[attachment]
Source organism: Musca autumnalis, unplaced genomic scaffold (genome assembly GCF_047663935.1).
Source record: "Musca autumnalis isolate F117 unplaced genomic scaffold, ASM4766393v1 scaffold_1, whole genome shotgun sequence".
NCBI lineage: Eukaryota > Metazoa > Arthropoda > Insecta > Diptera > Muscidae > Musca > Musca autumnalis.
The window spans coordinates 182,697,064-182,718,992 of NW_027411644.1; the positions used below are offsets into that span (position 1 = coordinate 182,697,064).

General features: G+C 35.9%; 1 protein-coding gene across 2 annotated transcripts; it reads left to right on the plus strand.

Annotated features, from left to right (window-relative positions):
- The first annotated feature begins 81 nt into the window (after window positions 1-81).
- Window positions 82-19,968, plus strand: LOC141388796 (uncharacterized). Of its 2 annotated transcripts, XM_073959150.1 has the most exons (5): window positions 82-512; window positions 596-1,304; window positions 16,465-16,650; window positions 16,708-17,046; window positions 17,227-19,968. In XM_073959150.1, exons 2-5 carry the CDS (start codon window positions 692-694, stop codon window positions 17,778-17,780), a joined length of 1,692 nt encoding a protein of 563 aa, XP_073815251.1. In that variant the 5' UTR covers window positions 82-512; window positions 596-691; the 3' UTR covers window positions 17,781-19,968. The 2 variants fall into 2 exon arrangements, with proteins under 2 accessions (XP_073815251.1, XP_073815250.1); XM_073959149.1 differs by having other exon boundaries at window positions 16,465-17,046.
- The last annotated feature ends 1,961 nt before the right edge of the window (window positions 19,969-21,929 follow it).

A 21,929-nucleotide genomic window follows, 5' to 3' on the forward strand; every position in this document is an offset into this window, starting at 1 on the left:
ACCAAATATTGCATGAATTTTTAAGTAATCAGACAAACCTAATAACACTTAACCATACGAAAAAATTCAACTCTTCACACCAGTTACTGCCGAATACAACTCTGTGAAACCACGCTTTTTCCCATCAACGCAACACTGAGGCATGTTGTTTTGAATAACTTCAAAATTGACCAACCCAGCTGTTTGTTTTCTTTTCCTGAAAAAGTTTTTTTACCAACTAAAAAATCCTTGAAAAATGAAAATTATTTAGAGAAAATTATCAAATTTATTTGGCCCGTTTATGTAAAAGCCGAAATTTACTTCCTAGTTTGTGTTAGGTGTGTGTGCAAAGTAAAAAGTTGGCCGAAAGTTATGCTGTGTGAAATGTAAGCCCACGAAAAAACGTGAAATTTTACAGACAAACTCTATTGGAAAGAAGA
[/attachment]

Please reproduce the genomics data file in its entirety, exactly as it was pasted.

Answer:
Source organism: Musca autumnalis, unplaced genomic scaffold (genome assembly GCF_047663935.1).
Source record: "Musca autumnalis isolate F117 unplaced genomic scaffold, ASM4766393v1 scaffold_1, whole genome shotgun sequence".
NCBI lineage: Eukaryota > Metazoa > Arthropoda > Insecta > Diptera > Muscidae > Musca > Musca autumnalis.
The window spans coordinates 182,697,064-182,718,992 of NW_027411644.1; the positions used below are offsets into that span (position 1 = coordinate 182,697,064).

General features: G+C 35.9%; 1 protein-coding gene across 2 annotated transcripts; it reads left to right on the plus strand.

Annotated features, from left to right (window-relative positions):
- The first annotated feature begins 81 nt into the window (after window positions 1-81).
- Window positions 82-19,968, plus strand: LOC141388796 (uncharacterized). Of its 2 annotated transcripts, XM_073959150.1 has the most exons (5): window positions 82-512; window positions 596-1,304; window positions 16,465-16,650; window positions 16,708-17,046; window positions 17,227-19,968. In XM_073959150.1, exons 2-5 carry the CDS (start codon window positions 692-694, stop codon window positions 17,778-17,780), a joined length of 1,692 nt encoding a protein of 563 aa, XP_073815251.1. In that variant the 5' UTR covers window positions 82-512; window positions 596-691; the 3' UTR covers window positions 17,781-19,968. The 2 variants fall into 2 exon arrangements, with proteins under 2 accessions (XP_073815251.1, XP_073815250.1); XM_073959149.1 differs by having other exon boundaries at window positions 16,465-17,046.
- The last annotated feature ends 1,961 nt before the right edge of the window (window positions 19,969-21,929 follow it).

A 21,929-nucleotide genomic window follows, 5' to 3' on the forward strand; every position in this document is an offset into this window, starting at 1 on the left:
ACCAAATATTGCATGAATTTTTAAGTAATCAGACAAACCTAATAACACTTAACCATACGAAAAAATTCAACTCTTCACACCAGTTACTGCCGAATACAACTCTGTGAAACCACGCTTTTTCCCATCAACGCAACACTGAGGCATGTTGTTTTGAATAACTTCAAAATTGACCAACCCAGCTGTTTGTTTTCTTTTCCTGAAAAAGTTTTTTTACCAACTAAAAAATCCTTGAAAAATGAAAATTATTTAGAGAAAATTATCAAATTTATTTGGCCCGTTTATGTAAAAGCCGAAATTTACTTCCTAGTTTGTGTTAGGTGTGTGTGCAAAGTAAAAAGTTGGCCGAAAGTTATGCTGTGTGAAATGTAAGCCCACGAAAAAACGTGAAATTTTACAGACAAACTCTATTGGAAAGAAGA